After the tour I decided to get acquainted with my new neighboured so went for a stroll to the beach. I ended up walking the length of Ipanema beach and half of Copacabana, I was hoping to see the famous Sugarloaf but the clouds that had been high in the sky when I landed that morning seemed to have closed in and hung around the famous landmark shrouding it from view. My beach wander had been a great leg stretch but I fancied walking back a different way so navigated the streets of the two areas getting to know a bit more about the area and observing that the obligatory footwear here are Havainas - EVERYONE wears them; if you can't beat the, join them right... I treated myself to a lovely green pair for roughly £6.50 if only I had reason for a pair in each colour...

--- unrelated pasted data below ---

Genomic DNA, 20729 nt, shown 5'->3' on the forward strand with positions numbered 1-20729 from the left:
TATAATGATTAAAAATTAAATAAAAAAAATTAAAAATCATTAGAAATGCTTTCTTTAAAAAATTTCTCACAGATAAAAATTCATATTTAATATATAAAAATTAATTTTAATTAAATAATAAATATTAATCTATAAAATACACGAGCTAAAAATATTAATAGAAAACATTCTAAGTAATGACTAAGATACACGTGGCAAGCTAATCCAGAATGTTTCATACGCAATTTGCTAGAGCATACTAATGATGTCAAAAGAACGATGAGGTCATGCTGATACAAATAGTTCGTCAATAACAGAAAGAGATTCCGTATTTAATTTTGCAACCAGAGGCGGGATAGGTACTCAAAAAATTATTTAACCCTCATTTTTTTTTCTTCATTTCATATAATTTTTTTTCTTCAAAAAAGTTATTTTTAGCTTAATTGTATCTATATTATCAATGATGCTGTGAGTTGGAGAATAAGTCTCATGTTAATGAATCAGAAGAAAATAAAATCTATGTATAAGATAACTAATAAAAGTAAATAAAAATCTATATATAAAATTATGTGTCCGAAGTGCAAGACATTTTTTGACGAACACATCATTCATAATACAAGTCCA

The next day I was up early and the clouds from yesterday were still hanging about. I had decided given this it wouldn't be a good day to visit Sugarloaf or Christo so asked which bus I needed for downtown and set off. Unfortunately my sieve of a brain had forgotten the bus number by the time I got to the stop so hedged my bets and hopped on one in the direction of 'Centro' fingers crossed. Using the city map I had picked up leaving the hostel I was able to follow the buses journey through town. I soon realised quite how big Rio is. Getting towards Centro I spotted a colonial style building I liked the look of so hopped off the bus a little early to take a further look. The building turned out to be part of the port - I guess an old administration / entry point to the city. Cool to see but I had no idea where I was and wasn't that close to my planned destination... I was however next to the main Rio ferry terminal for access to the island of Niterói a place I had in mind visiting because I wanted to see the Museum of Contemporary Art (MAC), designed by Oscar Neimeyer. Seeing as I was in the right place I adapted my plans and bought a ferry ticket over to Niterói.